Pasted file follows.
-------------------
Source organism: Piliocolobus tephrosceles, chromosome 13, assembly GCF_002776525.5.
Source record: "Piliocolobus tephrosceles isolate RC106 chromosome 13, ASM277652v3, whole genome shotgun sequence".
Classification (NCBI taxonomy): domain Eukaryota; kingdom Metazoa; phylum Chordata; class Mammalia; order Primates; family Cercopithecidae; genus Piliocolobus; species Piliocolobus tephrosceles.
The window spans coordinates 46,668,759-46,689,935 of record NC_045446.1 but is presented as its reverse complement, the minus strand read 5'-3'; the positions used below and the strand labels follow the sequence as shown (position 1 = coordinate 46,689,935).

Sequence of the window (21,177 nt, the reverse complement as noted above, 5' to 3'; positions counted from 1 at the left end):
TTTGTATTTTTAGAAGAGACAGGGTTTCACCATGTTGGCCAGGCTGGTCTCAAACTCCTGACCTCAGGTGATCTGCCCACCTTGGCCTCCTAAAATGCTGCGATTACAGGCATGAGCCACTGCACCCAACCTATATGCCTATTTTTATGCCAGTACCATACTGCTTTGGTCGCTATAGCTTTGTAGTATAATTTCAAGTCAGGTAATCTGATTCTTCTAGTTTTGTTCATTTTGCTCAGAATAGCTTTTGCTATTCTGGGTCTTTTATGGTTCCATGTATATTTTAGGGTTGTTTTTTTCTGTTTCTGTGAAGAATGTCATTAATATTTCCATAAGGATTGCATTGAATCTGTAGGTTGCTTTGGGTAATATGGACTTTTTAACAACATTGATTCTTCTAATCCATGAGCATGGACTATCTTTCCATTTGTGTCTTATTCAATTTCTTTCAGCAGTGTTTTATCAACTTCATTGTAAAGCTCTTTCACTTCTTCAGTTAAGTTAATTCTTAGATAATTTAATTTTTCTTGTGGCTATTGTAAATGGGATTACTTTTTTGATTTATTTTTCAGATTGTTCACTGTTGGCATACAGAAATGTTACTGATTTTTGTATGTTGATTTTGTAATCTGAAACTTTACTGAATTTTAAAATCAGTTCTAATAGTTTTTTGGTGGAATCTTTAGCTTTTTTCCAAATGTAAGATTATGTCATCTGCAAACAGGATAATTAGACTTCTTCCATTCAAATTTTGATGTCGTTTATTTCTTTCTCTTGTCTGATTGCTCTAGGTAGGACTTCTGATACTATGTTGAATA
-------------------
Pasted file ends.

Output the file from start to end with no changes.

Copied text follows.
Source organism: Piliocolobus tephrosceles, chromosome 13, assembly GCF_002776525.5.
Source record: "Piliocolobus tephrosceles isolate RC106 chromosome 13, ASM277652v3, whole genome shotgun sequence".
Classification (NCBI taxonomy): domain Eukaryota; kingdom Metazoa; phylum Chordata; class Mammalia; order Primates; family Cercopithecidae; genus Piliocolobus; species Piliocolobus tephrosceles.
The window spans coordinates 46,668,759-46,689,935 of record NC_045446.1 but is presented as its reverse complement, the minus strand read 5'-3'; the positions used below and the strand labels follow the sequence as shown (position 1 = coordinate 46,689,935).

Sequence of the window (21,177 nt, the reverse complement as noted above, 5' to 3'; positions counted from 1 at the left end):
TTTGTATTTTTAGAAGAGACAGGGTTTCACCATGTTGGCCAGGCTGGTCTCAAACTCCTGACCTCAGGTGATCTGCCCACCTTGGCCTCCTAAAATGCTGCGATTACAGGCATGAGCCACTGCACCCAACCTATATGCCTATTTTTATGCCAGTACCATACTGCTTTGGTCGCTATAGCTTTGTAGTATAATTTCAAGTCAGGTAATCTGATTCTTCTAGTTTTGTTCATTTTGCTCAGAATAGCTTTTGCTATTCTGGGTCTTTTATGGTTCCATGTATATTTTAGGGTTGTTTTTTTCTGTTTCTGTGAAGAATGTCATTAATATTTCCATAAGGATTGCATTGAATCTGTAGGTTGCTTTGGGTAATATGGACTTTTTAACAACATTGATTCTTCTAATCCATGAGCATGGACTATCTTTCCATTTGTGTCTTATTCAATTTCTTTCAGCAGTGTTTTATCAACTTCATTGTAAAGCTCTTTCACTTCTTCAGTTAAGTTAATTCTTAGATAATTTAATTTTTCTTGTGGCTATTGTAAATGGGATTACTTTTTTGATTTATTTTTCAGATTGTTCACTGTTGGCATACAGAAATGTTACTGATTTTTGTATGTTGATTTTGTAATCTGAAACTTTACTGAATTTTAAAATCAGTTCTAATAGTTTTTTGGTGGAATCTTTAGCTTTTTTCCAAATGTAAGATTATGTCATCTGCAAACAGGATAATTAGACTTCTTCCATTCAAATTTTGATGTCGTTTATTTCTTTCTCTTGTCTGATTGCTCTAGGTAGGACTTCTGATACTATGTTGAATA